contain topaz, fire opal and garnet. Bizio typically represents two kinds of fashion –– heady, style that includes interesting patterns and symbology, or business casual –– depending on the venue he is booked with. “My father is deep in the fashion industry, so I try to blend his upscale fashion sense with my heady style,” says Bizio. “Most of all, I try to be unique: I guess you could call me ‘Un-Nico.’” The other article he wears most is his Luna Lobo sweatshirt. Luna Lobo Creations is a clothing company that produces one-of-a-kind items made from recycled clothing and upholstery that is sourced from all over the world. Bizio bought his first Luna Lobo sweatshirt at What The Festival?! in 2015.

He “fell in love” and went back to buy a vest. He had the design from one of his favorite hat pins — exhibiting the sacred geometry symbol of Metatron’s Cube — commissioned onto the vest, “which he always wears,” and sides of the hood. The tattoo on Bizio’s forearm is his only piece of body art. He got it in 2014 after “a lot of strange things happened” in his life, which then seemed to “come full circle.” He realized that “the entire planet is connected by energy, and the movement of that energy is in the pattern of a full circle. Anything you put out into the universe will eventually come back to you in some way.” That’s what the flower of life — his tattoo — means. Bizio has now found that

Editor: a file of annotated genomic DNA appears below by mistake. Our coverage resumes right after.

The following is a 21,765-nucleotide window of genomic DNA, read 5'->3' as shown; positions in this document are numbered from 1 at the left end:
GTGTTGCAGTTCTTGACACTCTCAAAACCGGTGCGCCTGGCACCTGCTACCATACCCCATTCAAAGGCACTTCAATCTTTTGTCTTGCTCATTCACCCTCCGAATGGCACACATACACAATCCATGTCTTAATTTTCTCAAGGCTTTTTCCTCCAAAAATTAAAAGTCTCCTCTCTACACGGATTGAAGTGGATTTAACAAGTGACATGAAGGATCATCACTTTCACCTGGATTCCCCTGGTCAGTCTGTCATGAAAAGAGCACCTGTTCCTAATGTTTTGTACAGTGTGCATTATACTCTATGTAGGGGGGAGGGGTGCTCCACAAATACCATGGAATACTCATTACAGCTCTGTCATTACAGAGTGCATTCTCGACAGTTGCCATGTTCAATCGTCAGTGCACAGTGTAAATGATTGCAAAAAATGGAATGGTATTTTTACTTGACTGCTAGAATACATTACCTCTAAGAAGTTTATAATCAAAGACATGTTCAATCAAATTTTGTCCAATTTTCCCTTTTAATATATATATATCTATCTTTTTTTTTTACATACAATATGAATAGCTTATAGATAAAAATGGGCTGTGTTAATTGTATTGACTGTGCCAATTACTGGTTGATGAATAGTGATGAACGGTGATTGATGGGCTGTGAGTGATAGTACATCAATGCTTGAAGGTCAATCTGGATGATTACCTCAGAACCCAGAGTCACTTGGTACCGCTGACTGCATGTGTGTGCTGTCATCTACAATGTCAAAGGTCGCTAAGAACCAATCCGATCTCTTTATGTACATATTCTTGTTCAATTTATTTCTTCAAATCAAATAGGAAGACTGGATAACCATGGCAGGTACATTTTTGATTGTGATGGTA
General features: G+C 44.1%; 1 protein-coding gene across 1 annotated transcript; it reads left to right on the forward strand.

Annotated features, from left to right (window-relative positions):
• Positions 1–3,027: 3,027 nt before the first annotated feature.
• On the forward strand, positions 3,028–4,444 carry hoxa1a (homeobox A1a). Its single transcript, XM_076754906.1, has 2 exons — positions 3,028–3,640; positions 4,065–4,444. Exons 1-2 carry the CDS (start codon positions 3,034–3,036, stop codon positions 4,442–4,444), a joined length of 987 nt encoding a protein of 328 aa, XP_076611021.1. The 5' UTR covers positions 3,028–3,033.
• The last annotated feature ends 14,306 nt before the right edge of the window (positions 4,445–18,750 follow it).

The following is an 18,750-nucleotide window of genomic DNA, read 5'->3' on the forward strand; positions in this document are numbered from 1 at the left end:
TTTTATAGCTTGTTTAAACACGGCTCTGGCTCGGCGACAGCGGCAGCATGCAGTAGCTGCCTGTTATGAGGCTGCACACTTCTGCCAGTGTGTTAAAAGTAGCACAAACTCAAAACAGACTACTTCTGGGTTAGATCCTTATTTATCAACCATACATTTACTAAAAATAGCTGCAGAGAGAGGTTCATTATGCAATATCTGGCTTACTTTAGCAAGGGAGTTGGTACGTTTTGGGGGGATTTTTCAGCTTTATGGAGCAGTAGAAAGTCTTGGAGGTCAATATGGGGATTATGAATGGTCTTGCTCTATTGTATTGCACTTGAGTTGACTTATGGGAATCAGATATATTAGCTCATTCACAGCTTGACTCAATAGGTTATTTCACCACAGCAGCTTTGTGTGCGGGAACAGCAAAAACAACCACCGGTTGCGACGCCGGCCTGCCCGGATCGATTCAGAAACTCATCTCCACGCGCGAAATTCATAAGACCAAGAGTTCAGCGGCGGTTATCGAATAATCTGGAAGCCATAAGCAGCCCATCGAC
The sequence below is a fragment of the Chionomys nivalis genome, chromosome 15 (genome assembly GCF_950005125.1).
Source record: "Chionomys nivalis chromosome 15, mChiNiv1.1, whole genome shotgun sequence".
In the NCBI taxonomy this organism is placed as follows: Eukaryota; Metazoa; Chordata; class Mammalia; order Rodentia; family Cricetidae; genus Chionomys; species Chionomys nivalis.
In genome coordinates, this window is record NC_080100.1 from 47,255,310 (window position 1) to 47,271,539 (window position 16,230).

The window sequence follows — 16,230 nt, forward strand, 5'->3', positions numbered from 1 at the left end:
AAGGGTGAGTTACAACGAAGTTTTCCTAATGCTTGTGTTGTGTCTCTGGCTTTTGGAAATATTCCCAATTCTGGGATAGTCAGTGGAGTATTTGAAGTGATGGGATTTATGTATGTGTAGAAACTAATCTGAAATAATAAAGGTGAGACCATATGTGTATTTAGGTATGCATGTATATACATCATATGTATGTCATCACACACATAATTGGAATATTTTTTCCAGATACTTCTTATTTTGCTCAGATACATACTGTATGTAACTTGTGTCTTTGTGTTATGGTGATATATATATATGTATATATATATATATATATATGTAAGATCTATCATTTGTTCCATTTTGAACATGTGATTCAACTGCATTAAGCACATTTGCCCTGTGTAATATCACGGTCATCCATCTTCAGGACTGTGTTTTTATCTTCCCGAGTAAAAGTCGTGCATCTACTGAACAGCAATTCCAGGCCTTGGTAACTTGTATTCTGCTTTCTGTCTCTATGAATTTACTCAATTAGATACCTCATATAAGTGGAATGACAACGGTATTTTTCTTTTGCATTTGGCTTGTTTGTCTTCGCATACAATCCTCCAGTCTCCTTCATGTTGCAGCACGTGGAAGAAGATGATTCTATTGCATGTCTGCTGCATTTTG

the flower of life also holds meaning with regards to his DJ career. As his DJing progressed, he found himself playing more “mainstream” music. This last summer, he “made the conscious decision to shift back toward playing the music he loved.” He began playing gigs that he enjoyed. He worked harder, and that work paid off. Bizio now p alongside some of his favorite producers and DJs and even got to meet Ooana Dahl, one of his biggest inspirations. Bizio stays humble by reflecting on his definition of what a DJ is: “A real DJ is just a person who has been blessed with a time slot to move the story of the night along,” says Bizio. “A real DJ is a storyteller.”